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Appropriating Mythical Poets

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Chapter Summary

This chapter begins with the case of Apollonius' Argonautica, focusing on his portrayal of the mythical bard Orpheus. Mythical bards were ideal objects for interpretation, projection, and appropriation by later poets. Focusing on Apollonius and Theocritus, the author argues that these Hellenistic poets sought to establish their poetic authority by taking recourse to such mythical poets. Orpheus enjoys a special position in Greek culture, being neither a fully legendary or divine figure nor a historical author. The incorporation of hymnic elements indicates that Apollonius wanted closely to relate his own epic song to the songs of Orpheus. There may have been singing rustics before Theocritus in historical reality as well as in literary fiction, yet bucolic poetry as such remains a Hellenistic invention that must be ascribed to Theocritus alone. The chapter demonstrates that Theocritus too uses mythical bards (Daphnis and Comatas) to reflect on and legitimize his poetical choices.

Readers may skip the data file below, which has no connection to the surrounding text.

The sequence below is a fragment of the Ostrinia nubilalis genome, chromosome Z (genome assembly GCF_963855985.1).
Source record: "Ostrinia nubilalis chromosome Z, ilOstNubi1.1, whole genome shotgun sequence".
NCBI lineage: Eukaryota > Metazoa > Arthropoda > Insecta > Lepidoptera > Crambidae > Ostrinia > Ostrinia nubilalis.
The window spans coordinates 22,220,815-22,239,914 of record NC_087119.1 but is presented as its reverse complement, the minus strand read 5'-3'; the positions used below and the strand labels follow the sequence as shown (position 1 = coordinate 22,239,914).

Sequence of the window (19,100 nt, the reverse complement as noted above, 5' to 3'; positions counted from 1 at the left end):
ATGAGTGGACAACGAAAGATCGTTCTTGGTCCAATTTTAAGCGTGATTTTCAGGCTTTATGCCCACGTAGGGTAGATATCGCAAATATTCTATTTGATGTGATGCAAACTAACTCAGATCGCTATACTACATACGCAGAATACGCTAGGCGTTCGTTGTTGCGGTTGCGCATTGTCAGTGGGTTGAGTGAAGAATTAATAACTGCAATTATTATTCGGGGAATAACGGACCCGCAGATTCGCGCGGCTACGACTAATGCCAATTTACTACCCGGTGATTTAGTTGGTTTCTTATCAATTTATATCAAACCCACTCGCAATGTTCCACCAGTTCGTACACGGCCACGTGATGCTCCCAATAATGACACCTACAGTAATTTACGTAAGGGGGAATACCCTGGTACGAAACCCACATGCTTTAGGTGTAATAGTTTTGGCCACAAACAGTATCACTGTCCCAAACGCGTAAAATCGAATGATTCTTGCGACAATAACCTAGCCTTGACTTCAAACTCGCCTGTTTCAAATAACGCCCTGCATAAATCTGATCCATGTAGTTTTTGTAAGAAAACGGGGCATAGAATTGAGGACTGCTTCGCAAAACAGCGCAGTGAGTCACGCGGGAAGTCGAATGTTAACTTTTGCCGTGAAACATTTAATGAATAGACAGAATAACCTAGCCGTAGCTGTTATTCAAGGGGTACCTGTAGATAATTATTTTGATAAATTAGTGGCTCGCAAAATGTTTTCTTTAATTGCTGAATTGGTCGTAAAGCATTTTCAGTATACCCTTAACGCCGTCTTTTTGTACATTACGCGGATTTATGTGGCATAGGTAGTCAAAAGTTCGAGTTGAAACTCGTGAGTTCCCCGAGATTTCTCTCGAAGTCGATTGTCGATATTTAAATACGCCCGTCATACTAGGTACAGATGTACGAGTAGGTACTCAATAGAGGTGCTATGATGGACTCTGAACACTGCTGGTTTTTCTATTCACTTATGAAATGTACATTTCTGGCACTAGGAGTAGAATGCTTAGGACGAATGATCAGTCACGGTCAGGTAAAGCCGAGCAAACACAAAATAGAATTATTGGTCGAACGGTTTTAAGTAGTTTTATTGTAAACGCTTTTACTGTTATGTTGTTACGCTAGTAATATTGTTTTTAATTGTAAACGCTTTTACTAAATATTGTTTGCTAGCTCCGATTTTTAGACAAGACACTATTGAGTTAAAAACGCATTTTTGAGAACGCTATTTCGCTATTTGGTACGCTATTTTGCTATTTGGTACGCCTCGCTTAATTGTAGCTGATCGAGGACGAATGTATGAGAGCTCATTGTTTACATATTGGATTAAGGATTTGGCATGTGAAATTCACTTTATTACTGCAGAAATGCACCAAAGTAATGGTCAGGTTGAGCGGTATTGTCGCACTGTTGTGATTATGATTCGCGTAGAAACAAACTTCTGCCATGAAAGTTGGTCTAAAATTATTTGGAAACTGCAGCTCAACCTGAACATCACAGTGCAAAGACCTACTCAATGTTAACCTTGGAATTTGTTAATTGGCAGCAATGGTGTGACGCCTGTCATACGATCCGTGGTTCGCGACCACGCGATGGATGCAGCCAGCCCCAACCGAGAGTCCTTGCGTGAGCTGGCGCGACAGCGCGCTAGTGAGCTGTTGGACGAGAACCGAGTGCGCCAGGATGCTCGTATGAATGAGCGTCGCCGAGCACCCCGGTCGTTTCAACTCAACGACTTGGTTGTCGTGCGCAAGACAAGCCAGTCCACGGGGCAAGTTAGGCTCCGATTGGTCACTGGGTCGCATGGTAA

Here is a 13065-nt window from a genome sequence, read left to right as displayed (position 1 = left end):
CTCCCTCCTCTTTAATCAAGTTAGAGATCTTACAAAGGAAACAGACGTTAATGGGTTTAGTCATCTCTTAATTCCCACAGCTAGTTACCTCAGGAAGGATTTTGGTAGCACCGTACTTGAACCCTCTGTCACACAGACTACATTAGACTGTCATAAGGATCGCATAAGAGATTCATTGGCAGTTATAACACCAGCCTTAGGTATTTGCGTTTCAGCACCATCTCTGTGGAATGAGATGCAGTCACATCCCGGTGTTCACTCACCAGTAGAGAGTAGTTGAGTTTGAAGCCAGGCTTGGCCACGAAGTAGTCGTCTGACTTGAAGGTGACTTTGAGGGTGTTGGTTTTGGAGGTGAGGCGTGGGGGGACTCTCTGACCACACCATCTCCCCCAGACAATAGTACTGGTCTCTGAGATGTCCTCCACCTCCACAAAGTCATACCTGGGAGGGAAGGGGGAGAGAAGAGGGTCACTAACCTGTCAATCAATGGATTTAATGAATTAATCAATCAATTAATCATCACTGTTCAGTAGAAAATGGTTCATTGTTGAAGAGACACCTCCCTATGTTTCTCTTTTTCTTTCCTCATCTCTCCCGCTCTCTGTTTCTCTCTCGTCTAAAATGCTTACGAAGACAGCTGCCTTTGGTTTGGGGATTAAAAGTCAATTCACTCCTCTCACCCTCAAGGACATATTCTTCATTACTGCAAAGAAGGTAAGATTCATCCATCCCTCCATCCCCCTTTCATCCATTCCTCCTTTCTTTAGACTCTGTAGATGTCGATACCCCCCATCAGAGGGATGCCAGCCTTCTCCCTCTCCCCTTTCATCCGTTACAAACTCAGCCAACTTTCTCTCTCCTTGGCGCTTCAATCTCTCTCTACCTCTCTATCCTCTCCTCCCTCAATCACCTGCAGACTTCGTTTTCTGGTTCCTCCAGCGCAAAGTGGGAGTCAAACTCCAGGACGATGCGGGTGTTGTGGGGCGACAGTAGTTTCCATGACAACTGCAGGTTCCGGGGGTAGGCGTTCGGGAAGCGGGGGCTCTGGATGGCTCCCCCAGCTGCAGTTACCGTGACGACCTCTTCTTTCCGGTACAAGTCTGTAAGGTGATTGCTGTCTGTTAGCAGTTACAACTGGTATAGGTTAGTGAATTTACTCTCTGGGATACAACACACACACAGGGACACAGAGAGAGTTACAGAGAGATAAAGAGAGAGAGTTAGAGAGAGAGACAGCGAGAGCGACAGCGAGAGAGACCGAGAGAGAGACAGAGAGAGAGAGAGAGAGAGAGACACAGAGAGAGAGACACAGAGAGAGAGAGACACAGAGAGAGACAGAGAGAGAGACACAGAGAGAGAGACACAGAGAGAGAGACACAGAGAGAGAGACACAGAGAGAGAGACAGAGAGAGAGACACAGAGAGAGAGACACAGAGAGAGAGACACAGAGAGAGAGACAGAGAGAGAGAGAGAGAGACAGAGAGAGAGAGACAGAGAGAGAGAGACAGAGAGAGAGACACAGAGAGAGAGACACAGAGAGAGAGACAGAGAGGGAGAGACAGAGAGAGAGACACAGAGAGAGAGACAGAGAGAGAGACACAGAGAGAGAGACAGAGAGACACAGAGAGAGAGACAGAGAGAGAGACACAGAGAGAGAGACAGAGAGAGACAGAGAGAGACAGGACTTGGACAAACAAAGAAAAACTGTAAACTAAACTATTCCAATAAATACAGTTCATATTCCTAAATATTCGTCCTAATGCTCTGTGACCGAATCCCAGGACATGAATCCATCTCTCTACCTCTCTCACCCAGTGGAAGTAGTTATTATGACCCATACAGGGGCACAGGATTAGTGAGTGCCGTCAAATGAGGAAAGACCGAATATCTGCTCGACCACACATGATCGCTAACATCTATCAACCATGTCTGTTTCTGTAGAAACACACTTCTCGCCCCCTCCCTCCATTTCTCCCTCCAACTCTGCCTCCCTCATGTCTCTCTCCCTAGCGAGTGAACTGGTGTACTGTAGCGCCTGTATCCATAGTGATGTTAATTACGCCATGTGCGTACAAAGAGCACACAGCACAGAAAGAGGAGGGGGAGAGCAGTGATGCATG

Keywords: Apollonius; Argonautica; bucolic poetry; Comatas; Daphnis; Greek tradition; Hellenistic poetry; mythical poet appropriation; Orpheus; Theocritus



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